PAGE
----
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Book Review: Raw Food for Real People

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Raw Food for Real People: Living Vegan Food Made Simple by the Chef and Founder of Leaf Organics

Author: Rod Rotondi with forward by Michael Bernard Beckwith

Publisher: New World Library

Style and Raw Substance

I admit up front, I didn’t warm to the author, Rod Rotondi. It is abundantly clear that Rod has had an interesting and rich life, but his adventures don’t lend any credibility regarding nutrition or culinary training. That being said, so what? Regardless of these shortcomings, I’ve warmed to his message.

Science is not going to support the raw food philosophy, because science does not bother with investing dollars on unprofitable ideas. I was initially looking for the science supporting the live food diet in this great introduction Raw Food for Real People. Rotondi quotes and refers to “experts,” but it’s not established as to why they are experts. The book feels a little weak on support. He could have stuck with anecdotal evidence citing surveys of raw food eaters and proved his point to me. Those surveys are out there and the results are startling.

What did get my attention was the chapter about how food contains their own acids which help with digestion. So a tomato for instance comes prepackaged with acids to break it down in our bodies. When we cook the tomato, we tamper with nature’s digestive aid. Now our bodies have to use some extra effort to digest. Our body must take resources from somewhere else to eat the tomato. The idea that energy is being drawn from our immune system (and other systems) to digest food – that really left an impression.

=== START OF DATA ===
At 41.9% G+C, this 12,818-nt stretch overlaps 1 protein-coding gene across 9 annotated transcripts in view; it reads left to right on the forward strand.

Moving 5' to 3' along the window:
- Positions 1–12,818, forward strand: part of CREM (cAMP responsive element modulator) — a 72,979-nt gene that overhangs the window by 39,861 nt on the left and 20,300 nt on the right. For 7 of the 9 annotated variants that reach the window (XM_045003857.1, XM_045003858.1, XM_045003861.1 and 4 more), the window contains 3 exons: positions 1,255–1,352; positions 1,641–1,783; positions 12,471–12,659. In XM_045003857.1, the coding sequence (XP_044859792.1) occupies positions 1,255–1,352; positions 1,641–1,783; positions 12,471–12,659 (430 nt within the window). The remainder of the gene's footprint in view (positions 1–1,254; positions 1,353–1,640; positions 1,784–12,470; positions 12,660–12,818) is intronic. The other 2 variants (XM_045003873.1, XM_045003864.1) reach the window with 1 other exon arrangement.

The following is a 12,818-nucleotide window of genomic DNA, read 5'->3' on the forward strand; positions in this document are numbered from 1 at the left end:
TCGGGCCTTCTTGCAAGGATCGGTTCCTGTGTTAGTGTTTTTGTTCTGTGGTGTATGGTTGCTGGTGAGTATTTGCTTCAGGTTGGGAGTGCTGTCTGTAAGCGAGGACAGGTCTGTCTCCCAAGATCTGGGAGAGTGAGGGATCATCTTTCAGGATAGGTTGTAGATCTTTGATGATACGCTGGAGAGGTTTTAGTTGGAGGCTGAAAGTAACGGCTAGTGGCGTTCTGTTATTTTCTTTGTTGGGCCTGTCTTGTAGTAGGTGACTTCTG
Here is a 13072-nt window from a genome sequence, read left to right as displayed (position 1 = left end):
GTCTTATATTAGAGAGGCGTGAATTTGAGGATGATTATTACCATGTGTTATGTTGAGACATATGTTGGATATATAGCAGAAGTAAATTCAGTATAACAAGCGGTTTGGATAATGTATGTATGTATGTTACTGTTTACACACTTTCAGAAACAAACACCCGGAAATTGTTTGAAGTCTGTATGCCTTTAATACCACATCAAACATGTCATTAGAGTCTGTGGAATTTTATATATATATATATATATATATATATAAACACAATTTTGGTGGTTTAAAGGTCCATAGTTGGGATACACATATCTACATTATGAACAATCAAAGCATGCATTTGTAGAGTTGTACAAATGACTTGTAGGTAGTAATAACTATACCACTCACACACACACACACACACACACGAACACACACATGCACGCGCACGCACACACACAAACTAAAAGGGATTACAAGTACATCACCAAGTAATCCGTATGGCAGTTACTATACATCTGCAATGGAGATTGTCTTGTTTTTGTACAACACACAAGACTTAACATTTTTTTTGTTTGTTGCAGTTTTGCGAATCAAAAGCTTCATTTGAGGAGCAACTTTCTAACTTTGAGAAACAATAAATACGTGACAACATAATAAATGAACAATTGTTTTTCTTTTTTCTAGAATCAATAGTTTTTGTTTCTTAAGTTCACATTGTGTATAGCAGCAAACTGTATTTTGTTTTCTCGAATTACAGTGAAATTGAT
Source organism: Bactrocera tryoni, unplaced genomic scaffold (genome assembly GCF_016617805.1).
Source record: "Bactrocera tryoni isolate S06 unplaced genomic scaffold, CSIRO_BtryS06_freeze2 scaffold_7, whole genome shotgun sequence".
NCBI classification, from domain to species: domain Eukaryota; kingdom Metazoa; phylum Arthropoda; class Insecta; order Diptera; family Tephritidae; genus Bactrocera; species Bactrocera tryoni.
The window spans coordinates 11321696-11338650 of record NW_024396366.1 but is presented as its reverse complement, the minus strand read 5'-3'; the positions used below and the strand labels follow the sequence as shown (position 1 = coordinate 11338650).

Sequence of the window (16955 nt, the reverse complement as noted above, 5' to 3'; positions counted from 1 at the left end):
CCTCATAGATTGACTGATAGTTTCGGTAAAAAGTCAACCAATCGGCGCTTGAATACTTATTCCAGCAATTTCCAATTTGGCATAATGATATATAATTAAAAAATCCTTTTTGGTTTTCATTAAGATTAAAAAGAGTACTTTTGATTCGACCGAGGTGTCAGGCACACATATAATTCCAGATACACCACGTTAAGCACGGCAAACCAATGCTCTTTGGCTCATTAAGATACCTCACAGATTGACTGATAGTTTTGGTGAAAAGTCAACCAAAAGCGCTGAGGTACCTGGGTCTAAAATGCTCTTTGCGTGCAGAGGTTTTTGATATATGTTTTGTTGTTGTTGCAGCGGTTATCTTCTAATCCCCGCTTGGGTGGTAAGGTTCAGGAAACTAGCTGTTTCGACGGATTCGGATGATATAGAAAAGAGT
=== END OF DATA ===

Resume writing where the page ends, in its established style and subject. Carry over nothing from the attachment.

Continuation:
The recipes go from simple to complex requiring special equipment, namely a food dehydrator. Many of the recipes also required sprouted grains which I’m pretty sure the average person doesn’t have experience with. In a way, the book speaks to us at an introductory level, but then leaves out some important things that the novice needs to know or would be curious to know. The book targets a vegan diet, for instance, but do I have to go vegan? Can I drop a raw egg in my smoothie and get all the same benefits? What about sushi or smoked salmon? I know this is a vegan cookbook, but since it’s also an introductory book on raw foods, you would think a line or two addressing these questions would be helpful.

Having young children myself I was interested in his chapter on kids. He refers to his two year old daughter who is enamored of raw food. I’d like to know what you do when your kid is six and will only eat mac and cheese.

The book is inspirational. The photos are gorgeous. It provides a good starting point. There are several books Rotondi references which are now on my wish list. I’d also like to check out his restaurant and others like it in the area. I’m interested in sprouting sprouts and eating raw oatmeal. What I’m really looking forward to is feeling energized, which is suppose to be a benefit of raw foods. We’ll see.


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